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Phototherapy to Treat Eczema

Exposure to ultraviolet (UV) light can help treat moderate to severe eczema. UV rays help prevent the immune system from overreacting. Potential side effects from long-term exposure include premature skin aging and skin cancer. Because of these concerns, doctors use the lowest possible dose and monitor skin carefully.

There are two types of phototherapy:

UV light therapy. A person's body is exposed to UVA, UVB, or a combination of both. Sometimes coal tar, a topical treatment, may be added. Eczema treatments occur 2 to 5 times a week, depending on the type of therapy used. Sessions take place in a dermatologist's office.

PUVA therapy. With this therapy, you take psoralen, a prescription medication that makes the skin more sensitive to UVA light. PUVA is used for people who don't respond to UV therapy alone.

Skin Care for Eczema at Home

Keeping your skin healthy can help prevent dry, itchy, red skin and may reduce the need for medication. Pamper your skin by taking these steps:

Bathe only in warm water. Hot water dries out skin. Wash with a gentle cleanser instead of soap. Don't use body scrubbers or washcloths, as these can irritate skin. Pat dry with a soft towel instead of rubbing, and be sure to leave skin damp.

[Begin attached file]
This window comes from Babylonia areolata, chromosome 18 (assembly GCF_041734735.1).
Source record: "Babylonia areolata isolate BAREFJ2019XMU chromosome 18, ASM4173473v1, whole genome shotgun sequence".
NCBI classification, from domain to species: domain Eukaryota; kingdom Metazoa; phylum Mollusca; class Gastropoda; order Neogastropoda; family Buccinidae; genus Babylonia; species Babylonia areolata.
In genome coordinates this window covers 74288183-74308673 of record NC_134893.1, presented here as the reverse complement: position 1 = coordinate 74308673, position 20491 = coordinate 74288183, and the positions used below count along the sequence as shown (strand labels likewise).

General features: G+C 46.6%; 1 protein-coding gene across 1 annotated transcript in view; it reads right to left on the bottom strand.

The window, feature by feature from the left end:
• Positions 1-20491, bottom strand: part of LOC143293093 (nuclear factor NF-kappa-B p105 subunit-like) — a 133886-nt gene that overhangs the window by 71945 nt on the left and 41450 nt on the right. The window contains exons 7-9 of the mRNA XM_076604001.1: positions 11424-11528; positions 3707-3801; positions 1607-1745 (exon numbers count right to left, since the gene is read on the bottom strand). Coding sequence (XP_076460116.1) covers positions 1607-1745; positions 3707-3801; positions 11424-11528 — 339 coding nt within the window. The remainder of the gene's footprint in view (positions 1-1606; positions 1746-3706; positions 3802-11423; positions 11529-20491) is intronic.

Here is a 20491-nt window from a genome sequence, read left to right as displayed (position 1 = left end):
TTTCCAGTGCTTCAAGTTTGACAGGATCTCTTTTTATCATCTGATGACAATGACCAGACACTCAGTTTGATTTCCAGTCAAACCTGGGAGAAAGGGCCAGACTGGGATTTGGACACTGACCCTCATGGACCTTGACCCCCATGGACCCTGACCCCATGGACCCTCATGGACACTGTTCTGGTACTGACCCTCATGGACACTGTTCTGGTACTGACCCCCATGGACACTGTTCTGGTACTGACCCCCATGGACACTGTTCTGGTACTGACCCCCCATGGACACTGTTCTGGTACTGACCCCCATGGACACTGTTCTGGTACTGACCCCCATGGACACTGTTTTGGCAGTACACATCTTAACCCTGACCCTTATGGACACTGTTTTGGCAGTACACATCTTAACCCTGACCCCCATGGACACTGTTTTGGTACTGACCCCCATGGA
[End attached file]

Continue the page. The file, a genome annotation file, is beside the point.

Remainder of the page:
Apply moisturizers daily. Use a moisturizer immediately after bathing or washing your hands. Choose fragrance-free moisturizers that won't irritate skin. Try applying a thicker skin cream or ointment that contains more oil at night and wear cotton gloves or socks to help lock in moisture. Wearing gloves at night can also help prevent you from scratching in your sleep.

Avoid excess bathing and hand washing. Overexposure to water dries out skin. Also avoid alcohol-based hand cleaners. 

Limit contact with skin irritants. Household cleaners, laundry detergents, perfumed soaps, bubble baths, cosmetics, and many other things can aggravate eczema. Learn what irritates your skin so you can avoid it.

Choose cotton clothes that fit comfortably. Wool and synthetic fibers can irritate skin. Also, be sure to wash new clothes before wearing them for the first time. Use fragrance-free laundry soap, and rinse your laundry thoroughly.

Avoid sweating and overheating. Being hot and sweaty often triggers itching and scratching.

Know environmental triggers. Many people with eczema react to allergens such as pollen, dust mites, animal dander, and mold.

Reduce stress. Finding time to relax can be a challenge, but reducing your stress level will help prevent eczema flares.